An investor is apparently close to buying the stake in Maryland's major thoroughbred tracks now held by the estate of Jack Kent Cooke.
The investor, described by sources familiar with the transaction as a small New York investment banking firm with no gaming experience, is in final negotiations for the Cooke shares in Laurel Park and Pimlico.
A deal could come in the next week or two, sources said.
The white knight buyer would be a relief both to the state's racing industry, which had feared a casino would buy the shares, and Joseph A. De Francis, majority owner of the tracks, who would avoid having a hostile minority partner.
The company, whose other investments include an insurance company, is considered a friendly suitor. The name of the firm could not be learned last night.
Cooke's estate came into possession of the shares after Cooke agreed, in 1994, to make $8.2 million in payments on behalf of De Francis to his estranged partners, brothers John and Robert Manfuso.
In apparent preparation for the sale, a representative of De Francis notified the Manfusos that he will make the final $1.31 million payment on their agreement today or Monday. That is eight months earlier than it was required, said Herbert S. Garten, attorney for the Manfusos.
Garten holds all of the tracks' stock as collateral.
"We will deliver it upon payment," he said. He said he was not told why the payment was being made early.
Under their agreement, Cooke made regular payments to the Manfusos on behalf of De Francis. The track owner was required to seek another investor and to make regular payments to Cooke, along with 6 percent interest, according to a copy of the document obtained by The Sun.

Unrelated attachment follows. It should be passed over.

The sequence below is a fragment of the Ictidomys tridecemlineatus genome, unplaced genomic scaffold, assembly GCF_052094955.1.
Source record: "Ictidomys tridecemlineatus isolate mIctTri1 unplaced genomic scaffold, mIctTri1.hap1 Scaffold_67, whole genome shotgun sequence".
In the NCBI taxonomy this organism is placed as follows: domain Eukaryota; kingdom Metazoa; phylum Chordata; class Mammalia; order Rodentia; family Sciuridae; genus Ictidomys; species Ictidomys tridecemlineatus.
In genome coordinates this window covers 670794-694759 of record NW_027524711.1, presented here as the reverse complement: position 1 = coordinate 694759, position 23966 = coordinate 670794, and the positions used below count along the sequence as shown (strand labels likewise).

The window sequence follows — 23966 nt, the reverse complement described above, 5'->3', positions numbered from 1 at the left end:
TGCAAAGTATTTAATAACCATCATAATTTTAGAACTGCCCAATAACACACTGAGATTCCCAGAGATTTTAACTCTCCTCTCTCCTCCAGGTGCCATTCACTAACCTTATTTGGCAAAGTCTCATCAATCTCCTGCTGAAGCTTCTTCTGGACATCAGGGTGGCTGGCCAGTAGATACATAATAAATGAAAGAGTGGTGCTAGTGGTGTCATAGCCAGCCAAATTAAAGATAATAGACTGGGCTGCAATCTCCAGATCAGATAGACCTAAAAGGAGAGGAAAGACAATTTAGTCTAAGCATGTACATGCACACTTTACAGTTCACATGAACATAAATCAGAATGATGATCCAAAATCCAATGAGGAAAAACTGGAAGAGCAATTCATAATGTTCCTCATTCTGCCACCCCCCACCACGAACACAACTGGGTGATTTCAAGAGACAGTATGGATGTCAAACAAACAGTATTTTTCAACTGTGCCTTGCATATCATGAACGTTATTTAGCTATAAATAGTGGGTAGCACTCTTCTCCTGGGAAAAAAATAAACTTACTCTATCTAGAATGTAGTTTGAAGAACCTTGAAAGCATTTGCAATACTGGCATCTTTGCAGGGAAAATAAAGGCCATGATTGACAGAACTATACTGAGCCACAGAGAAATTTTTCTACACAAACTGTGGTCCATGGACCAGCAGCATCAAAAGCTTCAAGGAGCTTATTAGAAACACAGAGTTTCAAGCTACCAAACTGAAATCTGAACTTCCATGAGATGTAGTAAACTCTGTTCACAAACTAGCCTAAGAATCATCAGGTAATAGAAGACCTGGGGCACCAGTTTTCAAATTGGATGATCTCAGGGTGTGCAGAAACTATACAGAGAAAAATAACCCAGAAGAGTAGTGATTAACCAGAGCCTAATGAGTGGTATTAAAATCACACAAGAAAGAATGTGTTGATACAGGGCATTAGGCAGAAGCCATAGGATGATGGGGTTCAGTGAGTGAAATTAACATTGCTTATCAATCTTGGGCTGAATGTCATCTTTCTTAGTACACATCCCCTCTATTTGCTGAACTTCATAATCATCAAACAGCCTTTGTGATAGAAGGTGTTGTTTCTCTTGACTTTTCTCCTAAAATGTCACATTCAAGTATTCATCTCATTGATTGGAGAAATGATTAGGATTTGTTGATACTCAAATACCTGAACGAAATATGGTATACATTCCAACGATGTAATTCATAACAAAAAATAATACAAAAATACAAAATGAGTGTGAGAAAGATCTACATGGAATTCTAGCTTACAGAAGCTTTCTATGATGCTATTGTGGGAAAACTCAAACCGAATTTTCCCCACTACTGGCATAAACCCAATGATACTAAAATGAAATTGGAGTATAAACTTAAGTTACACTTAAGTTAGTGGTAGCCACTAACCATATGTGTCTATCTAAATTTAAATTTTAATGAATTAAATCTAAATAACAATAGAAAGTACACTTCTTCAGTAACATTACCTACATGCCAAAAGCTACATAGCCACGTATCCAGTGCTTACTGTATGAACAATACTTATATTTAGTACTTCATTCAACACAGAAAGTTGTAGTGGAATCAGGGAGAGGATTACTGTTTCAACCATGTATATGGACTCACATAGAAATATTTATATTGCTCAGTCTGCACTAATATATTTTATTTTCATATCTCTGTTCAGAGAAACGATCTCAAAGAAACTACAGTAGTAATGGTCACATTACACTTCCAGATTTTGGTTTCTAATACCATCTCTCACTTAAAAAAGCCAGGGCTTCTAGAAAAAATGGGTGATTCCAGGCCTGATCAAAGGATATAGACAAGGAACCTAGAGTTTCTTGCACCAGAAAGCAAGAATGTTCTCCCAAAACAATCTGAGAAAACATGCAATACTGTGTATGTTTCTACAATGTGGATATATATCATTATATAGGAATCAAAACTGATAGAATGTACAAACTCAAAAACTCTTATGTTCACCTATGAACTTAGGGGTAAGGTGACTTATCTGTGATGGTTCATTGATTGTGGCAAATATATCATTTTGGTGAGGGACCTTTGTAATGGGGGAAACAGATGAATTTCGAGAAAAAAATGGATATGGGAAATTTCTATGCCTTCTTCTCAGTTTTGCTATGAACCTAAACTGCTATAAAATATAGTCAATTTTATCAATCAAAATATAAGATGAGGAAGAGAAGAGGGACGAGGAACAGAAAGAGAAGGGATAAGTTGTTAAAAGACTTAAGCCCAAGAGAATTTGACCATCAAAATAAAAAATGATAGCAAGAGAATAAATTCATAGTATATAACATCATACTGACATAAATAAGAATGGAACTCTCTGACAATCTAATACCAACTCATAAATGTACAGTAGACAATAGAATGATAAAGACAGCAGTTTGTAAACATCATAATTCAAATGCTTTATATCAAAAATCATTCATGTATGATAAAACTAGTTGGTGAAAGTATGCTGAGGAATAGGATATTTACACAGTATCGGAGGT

In exchange, Cooke received an option to purchase 100 acres of land near Laurel Park for $9 million. Cooke announced in 1993 plans to build a football stadium for the Redskins, which he also owned, on the site. In the face of neighborhood opposition, Cooke instead constructed the team's stadium near Landover.
However, De Francis failed to repay the Cooke loan on time and in 1996 signed an agreement acknowledging that fact and converting the document into a demand loan that Cooke's organization could call at any time. In the event of a call, the document gives the holder the right to 47 percent of the stock of Pimlico Race Course and 50 percent of Laurel Park, along with a 50 percent vote in management matters.
De Francis, his sister Karin De Francis, and his partner Martin Jacobs, own 53 percent of Pimlico and 50 percent of Laurel.
Cooke died in April 1997. A spokesman for his estate declined to comment this week.
The Cooke agreement expressely prohibits the Manfusos from buying back the shares and gives De Francis the right to disapprove a buyer, although approval "shall not be unreasonbly be withheld," the agreement says.
De Francis did not return telephone messages yesterday.
The buyer now negotiating for the deal is considered friendly to ++ De Francis and may have been recruited by him, sources said. Before inheriting the tracks from his father, De Francis was an attorney with Latham and Watkins in Washington, specializing in mergers and acquisitions -- work that would put him in contact with investment bankers.
When the Cooke estate put the shares up for sale, many in the industry feared the stock would be purchased by a gambling company looking to secure a beachhead in Maryland for the potential legalization of slot machines. De Francis is seeking to have slot machines installed at the tracks but Gov. Parris N. Glendening opposes it.
According to some potential investors who considered purchasing the Cooke shares, the deal would be mostly a gamble that slot machines or some other source of revenue will eventually come to the tracks. The shares carry no guarantee of dividends, the tracks are marginally profitable, and it is not clear the 50 percent voting rights Cooke enjoyed would transfer with the stock.
Pub Date: 5/29/98